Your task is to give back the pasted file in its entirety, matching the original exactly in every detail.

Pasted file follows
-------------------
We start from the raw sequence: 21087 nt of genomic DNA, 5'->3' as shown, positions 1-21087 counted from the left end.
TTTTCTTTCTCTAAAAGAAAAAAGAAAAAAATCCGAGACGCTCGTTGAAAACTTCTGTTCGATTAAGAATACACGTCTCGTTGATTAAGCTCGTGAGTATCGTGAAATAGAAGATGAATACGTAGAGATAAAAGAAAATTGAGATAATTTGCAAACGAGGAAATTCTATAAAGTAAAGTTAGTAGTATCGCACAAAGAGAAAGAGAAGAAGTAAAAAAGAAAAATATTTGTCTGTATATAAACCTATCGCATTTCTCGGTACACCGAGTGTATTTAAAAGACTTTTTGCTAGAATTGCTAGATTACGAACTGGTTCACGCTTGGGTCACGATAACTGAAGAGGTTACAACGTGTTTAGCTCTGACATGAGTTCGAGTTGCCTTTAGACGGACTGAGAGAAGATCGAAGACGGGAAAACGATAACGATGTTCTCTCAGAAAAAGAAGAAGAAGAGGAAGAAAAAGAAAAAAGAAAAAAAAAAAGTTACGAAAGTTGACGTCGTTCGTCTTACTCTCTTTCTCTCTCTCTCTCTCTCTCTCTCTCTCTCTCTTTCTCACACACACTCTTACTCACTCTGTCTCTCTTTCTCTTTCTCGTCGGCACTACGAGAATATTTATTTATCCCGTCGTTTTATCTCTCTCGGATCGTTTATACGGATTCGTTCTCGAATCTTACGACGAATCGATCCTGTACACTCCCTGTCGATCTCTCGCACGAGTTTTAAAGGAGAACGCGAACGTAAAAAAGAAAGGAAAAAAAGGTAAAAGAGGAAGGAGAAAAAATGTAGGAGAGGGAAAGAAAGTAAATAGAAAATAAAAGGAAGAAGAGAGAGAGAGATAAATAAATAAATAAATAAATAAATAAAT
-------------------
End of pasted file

We start from the raw sequence: 21087 nt of genomic DNA, 5'->3' as shown, positions 1-21087 counted from the left end.
TTTTCTTTCTCTAAAAGAAAAAAGAAAAAAATCCGAGACGCTCGTTGAAAACTTCTGTTCGATTAAGAATACACGTCTCGTTGATTAAGCTCGTGAGTATCGTGAAATAGAAGATGAATACGTAGAGATAAAAGAAAATTGAGATAATTTGCAAACGAGGAAATTCTATAAAGTAAAGTTAGTAGTATCGCACAAAGAGAAAGAGAAGAAGTAAAAAAGAAAAATATTTGTCTGTATATAAACCTATCGCATTTCTCGGTACACCGAGTGTATTTAAAAGACTTTTTGCTAGAATTGCTAGATTACGAACTGGTTCACGCTTGGGTCACGATAACTGAAGAGGTTACAACGTGTTTAGCTCTGACATGAGTTCGAGTTGCCTTTAGACGGACTGAGAGAAGATCGAAGACGGGAAAACGATAACGATGTTCTCTCAGAAAAAGAAGAAGAAGAGGAAGAAAAAGAAAAAAGAAAAAAAAAAAGTTACGAAAGTTGACGTCGTTCGTCTTACTCTCTTTCTCTCTCTCTCTCTCTCTCTCTCTCTCTCTCTTTCTCACACACACTCTTACTCACTCTGTCTCTCTTTCTCTTTCTCGTCGGCACTACGAGAATATTTATTTATCCCGTCGTTTTATCTCTCTCGGATCGTTTATACGGATTCGTTCTCGAATCTTACGACGAATCGATCCTGTACACTCCCTGTCGATCTCTCGCACGAGTTTTAAAGGAGAACGCGAACGTAAAAAAGAAAGGAAAAAAAGGTAAAAGAGGAAGGAGAAAAAATGTAGGAGAGGGAAAGAAAGTAAATAGAAAATAAAAGGAAGAAGAGAGAGAGAGATAAATAAATAAATAAATAAATAAATAAAT